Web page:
Concerning South Sudan, a report by the African Development Bank Group on the nation’s economic outlook for the period 2018-2021 stated: “The country is in debt distress, due to high and extra budgetary spending. Financing the fiscal deficit, primarily through loans, has reduced debt sustainability with total debt at 41.7% of GDP in March 2019.”  Figures for its current debt level were difficult to determine, although the World Bank noted in its economic update on South Sudan in April that it “remains among the poorest countries in the world and four out of five South Sudanese still live below the international poverty line of $1.90 per day. Hyperinflation, high debt burden, distortions in the foreign exchange rate market, challenges in budget execution, as well as sub-national conflict further exacerbate the situation”.

The Facebook post includes a URL for a May 14 Newshub story about the 2020 budget. It includes the line: “Just a few months ago New Zealand had one of the lowest debt ratios in the world – now it’s in line with Zimbabwe and China” but does not mention South Sudan. Leading NZ economist Cameron Bagrie, of Bagrie Economics, is quoted elsewhere in the Newshub story however he told AAP FactCheck that information relating to Zimbabwe and China had not come from him.

Mr Bagrie said comparing NZ’s debt to GDP position with Zimbabwe or South Sudan was “ridiculous”.

“It’s like comparing a potato with a kiwifruit,” he told AAP FactCheck. “It’s also factually incorrect to say NZ is in the same position as Zimbabwe.”

Overview of Lake Wakatipu and the city centre of Queenstown, NZ.
 New Zealand’s net debt is forecast to be 30.2 per cent this year, according to government figures. 

The Verdict

Based on the evidence, AAP FactCheck found the claims in the Facebook post to be mixed, with some accurate and some inaccurate. New Zealand’s net debt-to-GDP ratio was indeed the lowest among developed countries in 2017. However on the measure of gross debt-to-GDP, NZ’s was not the lowest.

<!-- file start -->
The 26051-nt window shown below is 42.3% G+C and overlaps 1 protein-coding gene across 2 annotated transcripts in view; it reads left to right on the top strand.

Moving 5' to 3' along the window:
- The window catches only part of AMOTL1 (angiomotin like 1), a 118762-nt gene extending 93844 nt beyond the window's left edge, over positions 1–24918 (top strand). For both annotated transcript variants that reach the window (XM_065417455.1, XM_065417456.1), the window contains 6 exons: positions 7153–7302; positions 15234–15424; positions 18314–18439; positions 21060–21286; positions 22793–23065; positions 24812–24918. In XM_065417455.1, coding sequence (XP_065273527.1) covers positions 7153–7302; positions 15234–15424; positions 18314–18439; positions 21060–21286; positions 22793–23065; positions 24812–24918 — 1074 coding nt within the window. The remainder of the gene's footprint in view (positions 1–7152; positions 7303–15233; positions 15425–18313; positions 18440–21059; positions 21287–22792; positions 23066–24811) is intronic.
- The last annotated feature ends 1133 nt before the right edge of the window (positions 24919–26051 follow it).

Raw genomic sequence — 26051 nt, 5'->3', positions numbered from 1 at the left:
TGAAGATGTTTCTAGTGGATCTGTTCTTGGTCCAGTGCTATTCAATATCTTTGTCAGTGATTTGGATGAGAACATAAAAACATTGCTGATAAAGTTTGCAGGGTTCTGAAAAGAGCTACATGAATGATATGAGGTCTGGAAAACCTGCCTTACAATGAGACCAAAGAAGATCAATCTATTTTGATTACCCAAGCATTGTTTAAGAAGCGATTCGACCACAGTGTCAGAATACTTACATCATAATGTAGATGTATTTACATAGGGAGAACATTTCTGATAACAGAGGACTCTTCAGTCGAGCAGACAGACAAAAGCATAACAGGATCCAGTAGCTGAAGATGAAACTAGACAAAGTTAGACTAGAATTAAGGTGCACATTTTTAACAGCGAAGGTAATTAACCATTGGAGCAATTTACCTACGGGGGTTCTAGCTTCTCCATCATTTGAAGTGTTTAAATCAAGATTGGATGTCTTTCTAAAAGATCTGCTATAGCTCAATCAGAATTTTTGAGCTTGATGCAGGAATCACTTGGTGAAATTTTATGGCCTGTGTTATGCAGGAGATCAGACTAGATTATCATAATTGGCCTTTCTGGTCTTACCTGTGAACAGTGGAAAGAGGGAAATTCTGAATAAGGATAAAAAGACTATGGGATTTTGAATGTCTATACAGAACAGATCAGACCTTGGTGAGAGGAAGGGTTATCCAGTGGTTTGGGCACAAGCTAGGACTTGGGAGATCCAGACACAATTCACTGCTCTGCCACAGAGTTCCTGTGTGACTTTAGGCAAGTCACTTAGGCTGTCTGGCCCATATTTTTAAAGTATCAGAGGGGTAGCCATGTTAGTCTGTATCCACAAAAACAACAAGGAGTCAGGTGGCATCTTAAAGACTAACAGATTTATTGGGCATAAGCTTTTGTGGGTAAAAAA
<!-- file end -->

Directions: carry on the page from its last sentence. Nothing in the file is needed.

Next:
For the claim comparing NZ’s debt with those of Zimbabwe and South Sudan, NZ’s gross debt is forecast to be 33.9 per cent of GDP in 2020, with net debt at 30.2 per cent. Zimbabwe’s gross debt-to-GDP ratio was forecast to rise to 117 per cent in 2020, according to one UN-sourced report, or estimated at 70.78 per cent according to dated IMF data. Comparable figures aren’t available for  South Sudan. The African nation had debt of 41.7 per cent of GDP in March 2019, according to United Nations Conference for Trade and Development report.

Partly False – The claim of the content is a mixture of accurate and inaccurate, or the primary claim is misleading or incomplete.

* AAP FactCheck is accredited by the Poynter Institute’s International Fact-Checking Network, which promotes best practice through a stringent and transparent Code of Principles. https://aap.com.au/

All information, text and images included on the AAP Websites is for personal use only and may not be re-written, copied, re-sold or re-distributed, framed, linked, shared onto social media or otherwise used whether for compensation of any kind or not, unless you have the prior written permission of AAP. For more information, please refer to our standard terms and conditions.